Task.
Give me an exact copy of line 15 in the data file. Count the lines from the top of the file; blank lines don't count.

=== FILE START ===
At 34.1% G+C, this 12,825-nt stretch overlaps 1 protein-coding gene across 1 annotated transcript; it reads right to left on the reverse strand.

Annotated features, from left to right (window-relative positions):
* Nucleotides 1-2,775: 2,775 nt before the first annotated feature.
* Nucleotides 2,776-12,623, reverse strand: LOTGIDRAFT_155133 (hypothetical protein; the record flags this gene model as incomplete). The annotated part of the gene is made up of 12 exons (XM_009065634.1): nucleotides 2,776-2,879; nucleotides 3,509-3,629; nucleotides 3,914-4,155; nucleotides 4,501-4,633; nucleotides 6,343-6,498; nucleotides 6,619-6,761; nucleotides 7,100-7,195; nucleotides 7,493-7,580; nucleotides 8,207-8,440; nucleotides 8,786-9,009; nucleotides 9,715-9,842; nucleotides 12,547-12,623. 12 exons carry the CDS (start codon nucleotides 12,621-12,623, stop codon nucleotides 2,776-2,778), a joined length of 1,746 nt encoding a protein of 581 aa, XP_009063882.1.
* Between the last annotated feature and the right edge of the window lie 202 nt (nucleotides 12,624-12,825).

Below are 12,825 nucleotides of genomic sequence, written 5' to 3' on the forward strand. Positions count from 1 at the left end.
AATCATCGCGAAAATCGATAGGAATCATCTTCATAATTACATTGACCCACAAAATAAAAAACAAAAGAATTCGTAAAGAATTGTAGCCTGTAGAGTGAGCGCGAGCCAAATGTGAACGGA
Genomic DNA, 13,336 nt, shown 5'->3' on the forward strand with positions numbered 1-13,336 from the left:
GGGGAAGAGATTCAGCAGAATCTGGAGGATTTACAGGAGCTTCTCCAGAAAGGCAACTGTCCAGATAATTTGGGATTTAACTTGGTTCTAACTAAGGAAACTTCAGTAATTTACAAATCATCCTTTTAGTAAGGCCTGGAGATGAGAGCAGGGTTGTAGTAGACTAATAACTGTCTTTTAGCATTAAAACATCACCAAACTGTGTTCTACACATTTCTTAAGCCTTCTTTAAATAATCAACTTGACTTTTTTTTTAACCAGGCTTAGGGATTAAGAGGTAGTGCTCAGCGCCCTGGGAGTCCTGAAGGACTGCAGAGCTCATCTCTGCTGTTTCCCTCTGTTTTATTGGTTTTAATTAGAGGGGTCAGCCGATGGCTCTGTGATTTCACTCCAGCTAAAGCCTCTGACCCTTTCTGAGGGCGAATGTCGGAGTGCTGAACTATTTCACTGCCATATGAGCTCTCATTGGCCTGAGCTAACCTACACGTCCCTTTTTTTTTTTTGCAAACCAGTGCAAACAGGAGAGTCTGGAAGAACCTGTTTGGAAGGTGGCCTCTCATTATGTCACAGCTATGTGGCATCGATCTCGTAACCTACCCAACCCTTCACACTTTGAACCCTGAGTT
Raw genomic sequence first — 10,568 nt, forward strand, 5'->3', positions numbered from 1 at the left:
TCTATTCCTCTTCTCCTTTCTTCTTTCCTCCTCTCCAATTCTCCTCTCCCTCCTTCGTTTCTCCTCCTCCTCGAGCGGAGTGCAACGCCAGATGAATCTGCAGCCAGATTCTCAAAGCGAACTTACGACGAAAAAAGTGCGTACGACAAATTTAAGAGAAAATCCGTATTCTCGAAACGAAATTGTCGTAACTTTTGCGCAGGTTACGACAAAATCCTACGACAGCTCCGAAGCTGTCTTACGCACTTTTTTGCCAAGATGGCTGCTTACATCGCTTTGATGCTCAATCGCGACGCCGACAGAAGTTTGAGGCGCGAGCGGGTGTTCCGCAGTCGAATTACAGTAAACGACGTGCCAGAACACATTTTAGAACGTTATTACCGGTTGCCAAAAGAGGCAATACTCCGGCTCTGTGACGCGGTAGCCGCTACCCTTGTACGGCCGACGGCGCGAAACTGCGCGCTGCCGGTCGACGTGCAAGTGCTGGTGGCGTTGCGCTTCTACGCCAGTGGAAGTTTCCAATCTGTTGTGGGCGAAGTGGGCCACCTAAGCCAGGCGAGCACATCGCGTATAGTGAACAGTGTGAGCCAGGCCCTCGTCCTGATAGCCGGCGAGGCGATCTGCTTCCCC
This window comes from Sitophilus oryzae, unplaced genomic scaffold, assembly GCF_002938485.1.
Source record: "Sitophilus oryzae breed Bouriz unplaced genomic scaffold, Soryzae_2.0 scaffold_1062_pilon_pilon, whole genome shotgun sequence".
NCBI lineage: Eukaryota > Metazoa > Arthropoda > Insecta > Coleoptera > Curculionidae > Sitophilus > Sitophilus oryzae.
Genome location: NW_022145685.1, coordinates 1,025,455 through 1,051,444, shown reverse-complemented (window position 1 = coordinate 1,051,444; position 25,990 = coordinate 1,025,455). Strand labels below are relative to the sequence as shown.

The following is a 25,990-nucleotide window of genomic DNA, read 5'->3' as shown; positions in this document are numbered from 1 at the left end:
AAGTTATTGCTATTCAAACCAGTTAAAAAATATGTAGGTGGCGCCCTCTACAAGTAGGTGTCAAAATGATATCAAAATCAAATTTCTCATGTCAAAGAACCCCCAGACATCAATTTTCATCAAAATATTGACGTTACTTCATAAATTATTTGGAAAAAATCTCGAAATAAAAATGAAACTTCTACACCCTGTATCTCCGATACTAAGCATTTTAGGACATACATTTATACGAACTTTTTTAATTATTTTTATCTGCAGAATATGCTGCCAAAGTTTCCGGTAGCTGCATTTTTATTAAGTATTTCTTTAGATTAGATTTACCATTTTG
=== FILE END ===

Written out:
Genome location: NW_022145685.1, coordinates 1,025,455 through 1,051,444, shown reverse-complemented (window position 1 = coordinate 1,051,444; position 25,990 = coordinate 1,025,455). Strand labels below are relative to the sequence as shown.